The Journal at Webster University
Property repairs at a prior address prompted Webster University to move Provost Julian Schuster to his new residence at 8376 Big Bend Blvd., according to a statement last week from Webster University.
Webster spokesperson Patrick Giblin said Schuster is provided housing under his contract with the university.
“The previous residence occupied by the Provost on Catalina (Avenue) was discovered to have foundation problems,” Giblin said.
Giblin declined to comment about Schuster’s housing allowance and if it will cover a portion or the entire cost of renting the residence, or when the university projected Schuster would move into the property.
When asked for a follow up interview with Schuster, Giblin said the statement would be the only response the university would give addressing the property.
8376 Big Bend is one of 20 taxable, residential properties Webster University owns in the city of Webster Groves. Most of these houses are rental properties. The university purchased 8376 Big Bend in September 2012 for $385,000.
Dan Hellinger, professor of political science and international relations, said because the Provost’s contract includes housing compensation, it did not make a difference to Hellinger which house Schuster lived in. Hellinger said he believed faculty members were more concerned about how administrative pay was determined than about Schuster’s residence.
“I don’t get the sense that the house is a big issue. I could be wrong. I don’t talk to everybody. I think there is some resentment about that, but I think the more general resentment is about (administrative bonuses),” Hellinger said.
Schuster received a $15,000 — or $1,250 per month — taxable housing allowance in 2011, according to university tax filings. Data for 2012 has not been released. The university writes in its tax filings that housing benefits for President Elizabeth Stroble and Schuster are provided “in recognition of the unique role of the president and provost in representing the university.” These housing benefits allow Stroble and Schuster to host events for various persons, from Board of Trustee members to students.
The real estate website Zillow estimates rent at 8376 Big Bend to be $2,298 per month. The university did not address whether Schuster’s housing allowance would change as a result of his move. When asked how much Schuster would pay to rent 8376 Big Bend, Giblin said the cost could not be disclosed because of landlord-tenant privilege.
The university also did not address if Roberts Realty, a third-party realtor, would act as a liaison between the university and the provost, and if the firm would be compensated for this role. Webster University uses Roberts Realty to manage its residential rental properties. The firm also acts as a middleman between the university and the renters.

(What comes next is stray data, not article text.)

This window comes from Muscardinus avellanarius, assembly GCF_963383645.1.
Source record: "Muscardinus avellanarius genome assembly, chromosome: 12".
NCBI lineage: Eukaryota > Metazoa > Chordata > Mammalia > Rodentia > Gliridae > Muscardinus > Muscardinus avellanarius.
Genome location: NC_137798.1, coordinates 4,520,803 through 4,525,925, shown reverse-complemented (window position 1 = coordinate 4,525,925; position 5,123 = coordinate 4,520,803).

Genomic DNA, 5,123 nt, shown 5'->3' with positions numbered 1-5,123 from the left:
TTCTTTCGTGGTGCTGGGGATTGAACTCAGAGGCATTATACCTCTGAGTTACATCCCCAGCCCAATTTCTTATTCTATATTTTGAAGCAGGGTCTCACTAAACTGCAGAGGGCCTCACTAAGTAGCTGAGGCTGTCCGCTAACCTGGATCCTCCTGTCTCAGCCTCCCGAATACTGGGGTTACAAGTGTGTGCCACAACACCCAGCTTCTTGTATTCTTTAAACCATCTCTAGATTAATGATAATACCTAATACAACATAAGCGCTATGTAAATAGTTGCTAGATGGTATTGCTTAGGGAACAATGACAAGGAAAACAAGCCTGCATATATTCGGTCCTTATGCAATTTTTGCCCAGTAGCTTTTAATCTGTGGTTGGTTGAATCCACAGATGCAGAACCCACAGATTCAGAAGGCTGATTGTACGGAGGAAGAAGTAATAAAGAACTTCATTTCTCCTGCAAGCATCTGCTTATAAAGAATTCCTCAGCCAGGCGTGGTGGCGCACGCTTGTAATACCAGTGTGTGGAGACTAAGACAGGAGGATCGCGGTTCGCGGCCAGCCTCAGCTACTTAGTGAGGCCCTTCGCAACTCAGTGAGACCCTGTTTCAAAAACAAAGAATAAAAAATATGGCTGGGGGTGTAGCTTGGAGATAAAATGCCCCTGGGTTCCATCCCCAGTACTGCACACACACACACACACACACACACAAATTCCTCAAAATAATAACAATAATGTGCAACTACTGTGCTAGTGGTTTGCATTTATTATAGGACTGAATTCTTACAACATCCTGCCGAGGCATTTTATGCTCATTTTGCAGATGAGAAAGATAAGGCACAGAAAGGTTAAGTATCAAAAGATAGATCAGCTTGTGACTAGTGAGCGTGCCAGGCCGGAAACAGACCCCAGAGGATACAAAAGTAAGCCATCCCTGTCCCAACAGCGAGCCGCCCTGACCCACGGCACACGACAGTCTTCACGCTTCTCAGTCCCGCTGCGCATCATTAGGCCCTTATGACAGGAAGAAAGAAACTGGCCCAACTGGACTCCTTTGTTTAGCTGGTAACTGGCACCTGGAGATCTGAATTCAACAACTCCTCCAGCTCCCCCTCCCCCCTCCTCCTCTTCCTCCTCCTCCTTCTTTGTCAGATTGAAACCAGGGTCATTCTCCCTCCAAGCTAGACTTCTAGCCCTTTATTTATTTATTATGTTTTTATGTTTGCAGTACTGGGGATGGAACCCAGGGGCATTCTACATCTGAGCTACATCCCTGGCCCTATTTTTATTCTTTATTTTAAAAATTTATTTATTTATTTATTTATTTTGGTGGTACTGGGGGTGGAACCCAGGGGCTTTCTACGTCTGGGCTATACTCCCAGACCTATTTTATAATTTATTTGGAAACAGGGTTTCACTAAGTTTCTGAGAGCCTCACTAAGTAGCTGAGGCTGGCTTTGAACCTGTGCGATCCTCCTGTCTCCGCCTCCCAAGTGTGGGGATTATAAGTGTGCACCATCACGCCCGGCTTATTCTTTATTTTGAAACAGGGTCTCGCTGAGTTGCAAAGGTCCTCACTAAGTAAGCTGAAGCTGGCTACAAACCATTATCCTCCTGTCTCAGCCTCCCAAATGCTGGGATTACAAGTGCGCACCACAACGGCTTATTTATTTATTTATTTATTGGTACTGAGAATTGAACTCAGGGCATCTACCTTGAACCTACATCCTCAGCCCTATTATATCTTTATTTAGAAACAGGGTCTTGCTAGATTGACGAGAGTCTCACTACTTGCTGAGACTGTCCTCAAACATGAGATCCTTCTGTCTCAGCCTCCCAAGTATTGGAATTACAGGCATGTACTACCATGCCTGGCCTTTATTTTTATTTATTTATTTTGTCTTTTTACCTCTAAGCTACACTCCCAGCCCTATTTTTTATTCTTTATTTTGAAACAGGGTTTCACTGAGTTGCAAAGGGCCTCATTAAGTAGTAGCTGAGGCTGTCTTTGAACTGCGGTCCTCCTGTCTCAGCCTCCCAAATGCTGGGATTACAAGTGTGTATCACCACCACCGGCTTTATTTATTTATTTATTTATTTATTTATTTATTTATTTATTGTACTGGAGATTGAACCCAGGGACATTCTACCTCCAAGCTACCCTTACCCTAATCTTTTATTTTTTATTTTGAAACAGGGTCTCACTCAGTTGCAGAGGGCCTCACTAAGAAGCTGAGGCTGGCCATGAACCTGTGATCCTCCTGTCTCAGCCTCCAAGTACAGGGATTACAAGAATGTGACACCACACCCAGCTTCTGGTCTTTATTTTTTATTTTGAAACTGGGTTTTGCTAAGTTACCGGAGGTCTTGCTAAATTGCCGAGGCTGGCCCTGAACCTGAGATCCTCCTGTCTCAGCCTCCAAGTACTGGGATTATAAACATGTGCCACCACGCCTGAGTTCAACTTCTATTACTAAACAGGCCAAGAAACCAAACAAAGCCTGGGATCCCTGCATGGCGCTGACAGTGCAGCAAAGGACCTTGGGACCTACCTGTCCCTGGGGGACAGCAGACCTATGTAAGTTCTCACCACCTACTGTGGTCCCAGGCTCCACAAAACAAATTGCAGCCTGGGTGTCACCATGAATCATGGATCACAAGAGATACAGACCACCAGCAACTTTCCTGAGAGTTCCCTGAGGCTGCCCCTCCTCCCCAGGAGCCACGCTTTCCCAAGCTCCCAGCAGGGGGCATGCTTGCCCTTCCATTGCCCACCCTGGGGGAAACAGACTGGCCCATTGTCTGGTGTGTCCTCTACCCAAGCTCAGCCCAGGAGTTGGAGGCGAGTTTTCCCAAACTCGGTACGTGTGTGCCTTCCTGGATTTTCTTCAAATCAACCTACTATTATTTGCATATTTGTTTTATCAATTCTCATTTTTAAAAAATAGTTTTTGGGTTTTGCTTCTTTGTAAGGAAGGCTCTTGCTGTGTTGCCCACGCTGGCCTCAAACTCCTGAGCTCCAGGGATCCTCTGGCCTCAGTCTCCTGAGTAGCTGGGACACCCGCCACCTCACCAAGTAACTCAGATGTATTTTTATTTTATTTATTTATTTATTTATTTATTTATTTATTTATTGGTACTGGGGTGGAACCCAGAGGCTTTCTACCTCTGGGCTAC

Jim Roberts, owner of Roberts Realty, declined to go into detail about how the university compensates his firm.
The university also declined to address why it had granted Schuster a rental agreement, rather than include a house in his compensation. In Dec. 2011, the university purchased the property at 102 Mason Ave. for $935,000 for Stroble. At the time the property was purchased, Webster spokesperson Susan Kerth said that the purchase would eliminate the $60,000-per-year housing allowance Stroble formerly received as part of her salary. Kerth also said the purchase would save Webster $265,000 over the next 30 years.
The university also declined to answer when it determined Schuster would move into 8376 Big Bend. In February, a building permit for the property listed the installation of two ramps in accordance with the Americans With Disabilities Act (ADA). Renovations were made to meet ADA standards before Stroble moved into the house at 102 Mason Ave.
In February, Kerth said the university intended to lease 8376 Big Bend to “new or existing Webster Groves residents.”
In April, Giblin said that once renovations on the exterior of the house were finished, the home would be put up for rent. Giblin declined to comment on how long 8376 Big Bend had been on the market.
Housing allowances and residences are common benefits for presidents in higher education. Research by The Journal found these perks are offered to administrators at other colleges and universities across the country.
The Journal examined the most recent compensation data for 100 private colleges and universities with similar pay structures to Webster University. The Journal found:
• 24 colleges and universities disclosed that they had offered some sort of housing allowance or residence to their non-president administrators. The most common administrators offered these benefits were top student affairs officials.
• Nine of those 24 institutions offered a housing benefit to a provost, associate provost or top academic affairs officer.
• Two institutions made financing for housing available to new hires forced to relocate for work at their respective college.
• Two institutions allowed officers associated with religious life, such as priests or reverends, to live in campus housing.
• Ten institutions did not specify if a president or non-president employee received a housing benefit.
Universities can offer housing benefits at their own discretion. The New York Times reported in August that New York University would stop lending money to top administrators to buy vacation homes.
To view database of this analysis, click here.
Reporting and analysis by Dan Bauman